Kingdom season 2 review: Netflix's Joseon-era epic on zombie epidemic continues its thrilling ride
Despite a few missteps, season 2 does work hard in its unusual role as an epic for an epidemic. It ensures that for now at least, Kingdom continues to be a glorious addition to the zombie cultural invasion.
Until I watched Kingdom's first season last year, I didn't even realise that there was a zombie epidemic-in-a-Korean-period-setting sized hole in the pop culture landscape of my life, just waiting to be filled.
Like certain combinations that seem so perfectly suited to each other that you wonder if anything else will match up in quite the same way —
(for instance, as a friend notes, space + existentialism, small town + weird/paranormal happenings, upbeat sounding tracks + serious/sad lyrics, slow movies + big cities, and historical events juxtaposed with the present day in art)
— Kingdom indicated that zombies in the Joseon dynasty could trump their Regency-era England counterparts anyday.
Season 2, which released on Netflix this Friday the 13th, amid a coronavirus pandemic, reiterates that conclusion.
In season 1, Kingdom (based on the graphic novel The Kingdom of the Gods) set up its somewhat Game of Thrones-inspired narrative:
In the late 16th/early 17th century Korea during the Joseon dynasty, the King is in the grip of a mysterious illness. His illegitimate son, the Crown Prince Yi Chang, isn't being allowed to see his father. Meanwhile, the Queen and her father, the General Cho Hak-ju — the Lannisters of this story — have wrested and consolidated all power in the hands of their clan.
Palace intrigues aren't all that keep Kingdom's heroes and villains busy — there's a plague sweeping through the land, turning people into flesh-eating zombies. No one is safe.
Season 1 ended on a cliffhanger, with the Crown Prince and his band of merry men (his personal guard Moo Young, his mentor Lord An Hyun, a vengeance-seeking hunter Yeong-shin jein) making a stand against a ravenous horde at the stronghold of Sangju. Other characters, such as a nurse Seo-bi, and Beom-pal — a bumbling district official who is also Cho Hak-ju's nephew — were looking for the flower of the Resurrection Plant that seemed to be at the root of the epidemic.
Back in the capital, the Queen is preparing for the birth of a royal heir, who would of course push the Crown Prince out of the line for the throne for good.
Season 2 picks up these strands.
The siege of Sangju, needless to say, isn't going according to plan — an occupational hazard when dealing with zombies en masse.
The action cuts to the past, three years before these events the Crown Prince and the others are involved in, to a war between Japanese and Korean forces. Vastly outnumbered by the Japanese, Cho Hak-ju consults with the Physician Lee (the same doctor who is brought back to "care" for the King during his illness) to kill all the sick and wounded in Sangju and then resurrect them as zombies with the help of the plant. Lord An Hyun reluctantly goes along with the plan, and the zombies are unleashed on the Japanese soldiers.
Back to the current timeline, the story moves at breakneck pace as the Crown Prince confronts Cho Hak-ju, faces a betrayal and mounting losses, makes his way to the capital Hanyang, faces off against the Queen and so on. Kingdom thumbs its nose at GoT and The Walking Dead in how it quickly disposes of several prominent characters — and doesn't dwell on these overmuch. There's always the next narrative point to get to, another sub-plot to uncover, the next deception to fall prey to.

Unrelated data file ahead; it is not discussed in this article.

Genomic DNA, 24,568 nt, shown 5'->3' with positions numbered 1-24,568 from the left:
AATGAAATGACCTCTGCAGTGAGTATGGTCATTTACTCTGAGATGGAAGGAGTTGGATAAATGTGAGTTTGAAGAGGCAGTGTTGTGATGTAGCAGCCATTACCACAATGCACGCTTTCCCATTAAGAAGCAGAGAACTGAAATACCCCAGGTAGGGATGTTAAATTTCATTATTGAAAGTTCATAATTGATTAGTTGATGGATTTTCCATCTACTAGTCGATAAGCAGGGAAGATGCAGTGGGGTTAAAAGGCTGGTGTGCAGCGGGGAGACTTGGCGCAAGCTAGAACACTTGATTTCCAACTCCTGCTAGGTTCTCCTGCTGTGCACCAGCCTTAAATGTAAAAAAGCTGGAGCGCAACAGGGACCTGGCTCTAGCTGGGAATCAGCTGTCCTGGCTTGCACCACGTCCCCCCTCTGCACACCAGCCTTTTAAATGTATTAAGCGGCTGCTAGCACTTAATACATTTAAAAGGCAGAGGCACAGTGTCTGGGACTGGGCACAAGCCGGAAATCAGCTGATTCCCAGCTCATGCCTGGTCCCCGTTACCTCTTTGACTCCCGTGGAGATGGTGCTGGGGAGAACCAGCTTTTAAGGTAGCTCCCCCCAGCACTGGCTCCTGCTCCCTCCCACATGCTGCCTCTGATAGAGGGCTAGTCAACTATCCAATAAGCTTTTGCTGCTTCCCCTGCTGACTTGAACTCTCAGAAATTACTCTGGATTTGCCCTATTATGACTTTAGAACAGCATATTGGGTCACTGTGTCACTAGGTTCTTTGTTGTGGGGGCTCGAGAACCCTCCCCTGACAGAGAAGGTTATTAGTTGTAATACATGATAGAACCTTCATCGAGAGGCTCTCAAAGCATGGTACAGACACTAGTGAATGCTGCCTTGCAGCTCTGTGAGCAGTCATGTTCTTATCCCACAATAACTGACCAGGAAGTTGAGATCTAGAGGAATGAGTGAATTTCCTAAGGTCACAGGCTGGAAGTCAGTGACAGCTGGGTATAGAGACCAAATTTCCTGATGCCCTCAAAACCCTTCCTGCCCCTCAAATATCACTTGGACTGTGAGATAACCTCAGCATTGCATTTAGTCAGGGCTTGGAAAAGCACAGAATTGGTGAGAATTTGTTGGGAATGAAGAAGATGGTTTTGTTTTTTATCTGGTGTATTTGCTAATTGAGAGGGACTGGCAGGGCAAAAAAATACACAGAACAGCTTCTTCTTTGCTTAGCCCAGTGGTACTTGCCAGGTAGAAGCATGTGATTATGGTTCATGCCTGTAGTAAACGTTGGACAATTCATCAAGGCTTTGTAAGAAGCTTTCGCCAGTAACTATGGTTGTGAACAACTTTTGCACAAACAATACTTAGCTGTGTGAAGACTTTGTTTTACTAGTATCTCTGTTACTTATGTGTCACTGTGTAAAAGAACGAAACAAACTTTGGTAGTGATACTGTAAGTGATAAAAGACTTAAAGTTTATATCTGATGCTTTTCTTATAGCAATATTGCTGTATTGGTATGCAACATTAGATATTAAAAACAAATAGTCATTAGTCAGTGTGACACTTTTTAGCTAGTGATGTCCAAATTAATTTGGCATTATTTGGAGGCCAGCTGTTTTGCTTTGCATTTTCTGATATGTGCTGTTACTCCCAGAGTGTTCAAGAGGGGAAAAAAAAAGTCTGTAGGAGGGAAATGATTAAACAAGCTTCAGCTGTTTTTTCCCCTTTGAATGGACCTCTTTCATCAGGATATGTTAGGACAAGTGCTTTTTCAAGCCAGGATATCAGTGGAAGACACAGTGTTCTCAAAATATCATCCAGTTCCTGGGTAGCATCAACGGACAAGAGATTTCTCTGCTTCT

At times, this works to Kingdom season 2's disadvantage.
Season 1 had a fairly straightforward narrative, and enough attention could be devoted to the detailing: to the landscapes, costumes and architecture, to the class politics and deeply entrenched social hierarchy, to the symbolism of a zombie epidemic in a country laid low by famine and corruption, and the class politics. In season 2, all of this just whizzes by. Or perhaps the makers thought that it wouldn't be novel enough this time round to emphasise overmuch.
The twists retain the element of surprise, but the speed with which they come about leaves you with a sense of unfinished business, of loose threads knotted with haste.
The real flaw this season seems to be that while Kingdom gets its humans (mostly) right, it gets its zombies wrong. The depiction is inconsistent, to say the least: One moment they're asleep during the day, then they're up and about in the sunlight and we're told that it is the heat they dislike, not the sun itself. Some people turn into zombies after being bitten, others because they've consumed infected flesh. The "treatment" Seo-bi comes up with is too ludicrously simple and lowers the stakes somewhat.
Of course this is a little like arguing over whether vampires should glitter in the sunlight or, in a more self-respecting manner, combust (combust! combust!). We shouldn't expect lore to abide by logic, but Kingdom's zombie rules shift a little too much for comfort. The makers try to explain it away by presenting it as an infection that not much is known about (and Seo-bi gets to play medical detective in a manner that fits in with our present-day pandemic panic), but it comes off as lazy storytelling, on occasion.
Despite these missteps, season 2 does work hard in its unusual role as an epic for an epidemic. It ensures that for now at least, Kingdom continues to be a glorious addition to the zombie cultural invasion.
Kingdom season 2 is now streaming on Netflix.
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